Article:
How important is vitamin D to your health? More than you realize.
Most people take their general health for granted. Vitamin D has been shown to have many health benefits and is often been put in the milk we drink. It is also produced by us being outside in the sun. Unfortunately, because of skin cancers, many people avoid the sun, an important source of vitamin D. The NY times just reported on this very important nutrient. I think you will find this quite enlightening.
Reasons That Vitamin D May MatterBy JANE E. BRODY, Columnist At least once a week, someone, usually a woman over 50, asks me about vitamin D. Perhaps a routine checkup has revealed a deficiency, prompting the doctor to recommend an over-the-counter supplement or, in severe cases, large prescription doses to correct the problem.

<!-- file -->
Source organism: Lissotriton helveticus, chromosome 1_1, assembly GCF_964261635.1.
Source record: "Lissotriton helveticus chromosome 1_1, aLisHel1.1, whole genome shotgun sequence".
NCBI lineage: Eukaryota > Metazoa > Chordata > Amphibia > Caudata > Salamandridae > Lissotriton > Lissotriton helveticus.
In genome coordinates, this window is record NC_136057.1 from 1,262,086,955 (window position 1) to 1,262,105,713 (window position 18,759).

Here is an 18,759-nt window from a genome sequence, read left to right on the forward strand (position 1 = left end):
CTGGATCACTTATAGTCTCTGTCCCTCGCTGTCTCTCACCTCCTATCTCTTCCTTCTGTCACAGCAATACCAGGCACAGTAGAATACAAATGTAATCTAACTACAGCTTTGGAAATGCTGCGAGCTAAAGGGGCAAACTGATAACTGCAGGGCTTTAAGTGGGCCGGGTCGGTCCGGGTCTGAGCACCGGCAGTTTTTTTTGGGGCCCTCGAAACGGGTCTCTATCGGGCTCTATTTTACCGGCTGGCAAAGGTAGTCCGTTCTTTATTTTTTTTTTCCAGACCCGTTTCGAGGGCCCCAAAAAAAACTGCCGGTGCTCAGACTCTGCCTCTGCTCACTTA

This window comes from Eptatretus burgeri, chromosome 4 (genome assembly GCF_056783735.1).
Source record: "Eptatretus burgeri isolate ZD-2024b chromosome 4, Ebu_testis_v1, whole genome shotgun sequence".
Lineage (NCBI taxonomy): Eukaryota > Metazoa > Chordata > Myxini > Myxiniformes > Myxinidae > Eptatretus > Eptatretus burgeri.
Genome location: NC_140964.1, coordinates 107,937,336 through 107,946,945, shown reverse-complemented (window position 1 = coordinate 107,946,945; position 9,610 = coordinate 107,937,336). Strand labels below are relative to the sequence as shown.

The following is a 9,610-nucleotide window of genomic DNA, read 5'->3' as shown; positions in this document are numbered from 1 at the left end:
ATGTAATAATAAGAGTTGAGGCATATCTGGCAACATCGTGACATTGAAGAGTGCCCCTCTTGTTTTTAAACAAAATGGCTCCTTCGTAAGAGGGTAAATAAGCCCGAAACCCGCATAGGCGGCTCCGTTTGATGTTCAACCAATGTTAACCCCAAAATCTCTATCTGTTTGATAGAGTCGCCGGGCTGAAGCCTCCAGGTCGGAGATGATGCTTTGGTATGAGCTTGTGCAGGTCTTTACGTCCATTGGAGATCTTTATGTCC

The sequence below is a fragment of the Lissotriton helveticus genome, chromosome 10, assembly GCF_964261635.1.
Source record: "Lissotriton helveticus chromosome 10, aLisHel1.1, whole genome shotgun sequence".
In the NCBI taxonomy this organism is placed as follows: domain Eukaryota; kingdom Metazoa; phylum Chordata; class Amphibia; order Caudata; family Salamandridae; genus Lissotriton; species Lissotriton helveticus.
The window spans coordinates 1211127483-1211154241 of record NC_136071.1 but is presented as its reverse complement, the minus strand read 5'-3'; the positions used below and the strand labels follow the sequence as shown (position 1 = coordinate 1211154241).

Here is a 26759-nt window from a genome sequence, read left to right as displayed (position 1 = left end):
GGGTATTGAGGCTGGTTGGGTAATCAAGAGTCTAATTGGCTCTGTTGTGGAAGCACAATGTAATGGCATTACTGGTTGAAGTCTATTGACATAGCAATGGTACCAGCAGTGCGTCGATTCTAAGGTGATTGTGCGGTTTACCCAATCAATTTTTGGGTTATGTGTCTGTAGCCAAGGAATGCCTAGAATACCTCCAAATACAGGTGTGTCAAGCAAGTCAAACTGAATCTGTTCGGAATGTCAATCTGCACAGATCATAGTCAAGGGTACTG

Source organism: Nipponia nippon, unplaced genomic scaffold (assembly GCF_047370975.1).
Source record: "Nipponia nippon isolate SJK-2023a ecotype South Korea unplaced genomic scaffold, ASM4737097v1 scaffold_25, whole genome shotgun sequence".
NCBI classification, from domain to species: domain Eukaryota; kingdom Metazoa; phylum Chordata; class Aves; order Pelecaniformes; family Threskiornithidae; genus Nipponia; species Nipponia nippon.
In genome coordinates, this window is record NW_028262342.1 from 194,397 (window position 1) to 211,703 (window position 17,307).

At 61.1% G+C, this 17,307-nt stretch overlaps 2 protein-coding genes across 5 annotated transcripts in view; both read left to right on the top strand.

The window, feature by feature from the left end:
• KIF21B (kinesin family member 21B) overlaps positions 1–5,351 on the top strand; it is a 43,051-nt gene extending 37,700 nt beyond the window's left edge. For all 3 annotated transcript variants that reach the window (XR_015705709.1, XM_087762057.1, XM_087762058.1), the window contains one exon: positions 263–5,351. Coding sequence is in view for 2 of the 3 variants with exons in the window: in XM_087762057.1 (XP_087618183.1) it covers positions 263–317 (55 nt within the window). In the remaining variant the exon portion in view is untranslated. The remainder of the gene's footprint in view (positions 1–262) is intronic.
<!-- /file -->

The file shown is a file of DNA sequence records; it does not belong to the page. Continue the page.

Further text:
Often, though, the concern is bone health. Without vitamin D, the body cannot properly absorb calcium, and bones become fragile. At the annual meeting of the American Academy of Orthopaedic Surgeons last month, researchers reported that among 889 adult patients treated for afracture at a Missouri trauma center, blood levels of vitamin D were “insufficient” in 78 percent and “frankly deficient” in 39 percent. The study group excluded those with known risk factors for vitamin D deficiency.
A second report, by doctors in Seoul, South Korea, found vitamin D levels were “significantly lower” among 104 postmenopausal women who had broken a wrist than among 107 age-matched controls without a fracture.